Practicing Catholic

Image of Practicing Catholic
Release Date: 
April 1, 2009
Houghton Mifflin Harcourt
Reviewed by: 

Houghton, Mifflin, Harcourt, April 2009

January was a month awash in books concerning the philosophy of ethics, religion, and skepticism, and searching for “the truth.” Included were John Stewart Mill’s On Liberty, Michael Shermer’s Why People Believe in Weird Things and The Science of Good and Evil, all part of the class reading assignments, as well as Vince Stanger’s The New Atheist, reviewed on this site. So, when John Carroll’s Practicing Catholic arrived, hope grew eternal that this was to be a book of purpose and strength of belief. It is.

As one of three Jewish students at St. Louis University’s Parks College of Aeronautics (now Parks College of Engineering), a highly respected Jesuit institution, courses in Christian Community, Catholic Marriage and other offerings were required, unless one joined the R.O.T.C. Catholic life, its history, and its theology became real in those years.

Carroll, a former priest of the order of Paulist Fathers, creates his own trilogy of history. This is a reading of Carroll’s autobiography, the history of the Roman Catholic Church in the Vatican and the United States, and the history of the Irish-American Catholic. It is the history of the Church versus America through the eyes of a believer.

It takes a bit to catch the flow of Carroll’s thoughts, but by the second chapter, “God of my youth,” the flow and cadence will ease. At times, it feels like Carroll is attempting to find a priestly flow when explaining the Church’s writing and scripture, where the reader needs to interpret the meaning. However, when Carroll is referring to history, his writings flow easily and he is spot on.

The teachings of St. Thomas More through the teachings of Pope Benedict XVI, from John Kennedy’s “Americanism” to Carroll’s own reaffirmation of his faith, to the referenced time line of the Church from 1896 to 2008—all are examined and appear to be accurate with, of course, a Catholic twist.

Carroll follows a path that finds religious meaning in his life. His parents Mary and Joseph providing holiness, his running to a Paulist Father’s recruiter providing direction, even the music of Bob Dylan providing community actualization—all added to the importance of Catholicism to him.

Carroll seems to make some assumptions: that the reader is Catholic, has a general understanding of Latin and of the Vatican edicts, and knows to which version of the Christian bibles he refers. In this case, most likely the St. Joseph Edition of the New American Bible. Pre-knowledge is important in reading this book.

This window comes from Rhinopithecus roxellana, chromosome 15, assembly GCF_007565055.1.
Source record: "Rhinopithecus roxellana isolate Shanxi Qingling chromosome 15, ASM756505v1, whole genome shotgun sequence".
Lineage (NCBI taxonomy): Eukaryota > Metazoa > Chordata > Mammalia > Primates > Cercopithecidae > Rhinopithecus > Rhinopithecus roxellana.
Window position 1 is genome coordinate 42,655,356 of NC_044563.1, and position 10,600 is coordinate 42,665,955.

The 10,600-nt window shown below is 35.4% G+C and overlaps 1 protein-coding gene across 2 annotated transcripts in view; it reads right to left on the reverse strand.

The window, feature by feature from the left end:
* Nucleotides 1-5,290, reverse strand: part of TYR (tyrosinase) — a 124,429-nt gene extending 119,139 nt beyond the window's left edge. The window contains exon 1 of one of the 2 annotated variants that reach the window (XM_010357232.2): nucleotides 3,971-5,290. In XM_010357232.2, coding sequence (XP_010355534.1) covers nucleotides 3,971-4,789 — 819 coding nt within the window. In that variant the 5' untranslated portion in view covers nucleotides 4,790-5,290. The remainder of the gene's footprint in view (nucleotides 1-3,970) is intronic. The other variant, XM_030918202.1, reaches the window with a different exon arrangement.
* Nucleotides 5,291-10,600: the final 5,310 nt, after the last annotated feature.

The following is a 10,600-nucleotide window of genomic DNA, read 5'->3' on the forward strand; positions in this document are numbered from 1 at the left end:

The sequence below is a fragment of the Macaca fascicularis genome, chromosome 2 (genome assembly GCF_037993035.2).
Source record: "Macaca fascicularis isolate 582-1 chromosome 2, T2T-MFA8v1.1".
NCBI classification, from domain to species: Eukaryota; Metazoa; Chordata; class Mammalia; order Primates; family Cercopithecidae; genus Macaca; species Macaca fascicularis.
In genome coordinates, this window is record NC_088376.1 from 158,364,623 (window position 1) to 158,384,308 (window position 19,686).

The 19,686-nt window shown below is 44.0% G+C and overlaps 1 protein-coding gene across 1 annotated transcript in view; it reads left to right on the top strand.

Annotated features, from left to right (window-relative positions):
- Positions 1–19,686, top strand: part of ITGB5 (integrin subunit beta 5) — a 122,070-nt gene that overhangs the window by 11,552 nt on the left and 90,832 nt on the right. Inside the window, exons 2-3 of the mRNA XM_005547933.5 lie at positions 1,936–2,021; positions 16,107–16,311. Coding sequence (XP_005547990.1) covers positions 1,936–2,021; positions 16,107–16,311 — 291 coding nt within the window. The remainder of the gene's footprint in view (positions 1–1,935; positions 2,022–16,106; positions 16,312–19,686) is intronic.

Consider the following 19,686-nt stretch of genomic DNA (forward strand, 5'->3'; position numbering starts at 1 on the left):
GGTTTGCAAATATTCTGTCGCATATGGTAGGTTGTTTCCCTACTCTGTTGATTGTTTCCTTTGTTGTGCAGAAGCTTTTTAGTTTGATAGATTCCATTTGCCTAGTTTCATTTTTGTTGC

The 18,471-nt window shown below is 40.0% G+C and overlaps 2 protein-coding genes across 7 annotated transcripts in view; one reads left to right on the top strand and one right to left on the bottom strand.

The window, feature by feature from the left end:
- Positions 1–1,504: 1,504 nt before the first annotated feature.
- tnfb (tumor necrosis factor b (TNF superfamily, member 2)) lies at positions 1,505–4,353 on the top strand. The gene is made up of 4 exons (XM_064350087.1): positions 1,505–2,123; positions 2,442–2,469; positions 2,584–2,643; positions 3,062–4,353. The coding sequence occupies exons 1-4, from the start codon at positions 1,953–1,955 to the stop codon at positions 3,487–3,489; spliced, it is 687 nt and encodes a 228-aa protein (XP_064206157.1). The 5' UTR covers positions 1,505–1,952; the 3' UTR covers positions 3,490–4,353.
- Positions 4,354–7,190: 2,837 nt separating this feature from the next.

This is also a well-documented text, though there are some who would question the value of first-person experiences, some of the endnotes, and Carroll’s personal interpretations of the holy texts that will awaken some skeptics. John Kennedy’s 1960 Greater Houston Ministerial Association speech on religion is but one example. Carroll makes it appear that the Church sanctioned the speech. It did not.

Yet, for a reader interested in religion and how it affects the history of the United States, this is a wonderful examination. Stories of the leaders of the American Catholic Church, the conflicts of Americanism with Church teaching, the conflicts of the American Church and the Vatican, and the reaffirmation of one man’s spiritual quest will cause one to pause and think of his or her own travels down these same roads. And Carroll does not hesitate to discuss the not-so-positive side of the Churches more recent history, something greatly appreciated.

This is a book meant for Catholics, both the devout and those who are questioning their faith. It is for the religious historian to understand the impact and importance of “Americanism” on the Church in the U.S. and the Vatican. It is for non-Catholics who want to understand the ecumenical value of understanding other Christians. And it is for the non-believer who wants to understand his neighbors.

This is an exercise of self-examination, of Carroll reaffirming his belief. To paraphrase the late Congresswoman from Texas, Barbara Jordon, Carroll’s belief in the Church is whole, it is complete and no argument will turn him from the faith.

David Rosman is a award winning editor, writer, professional speaker, and college instructor in Communication, Ethics, Business and Politics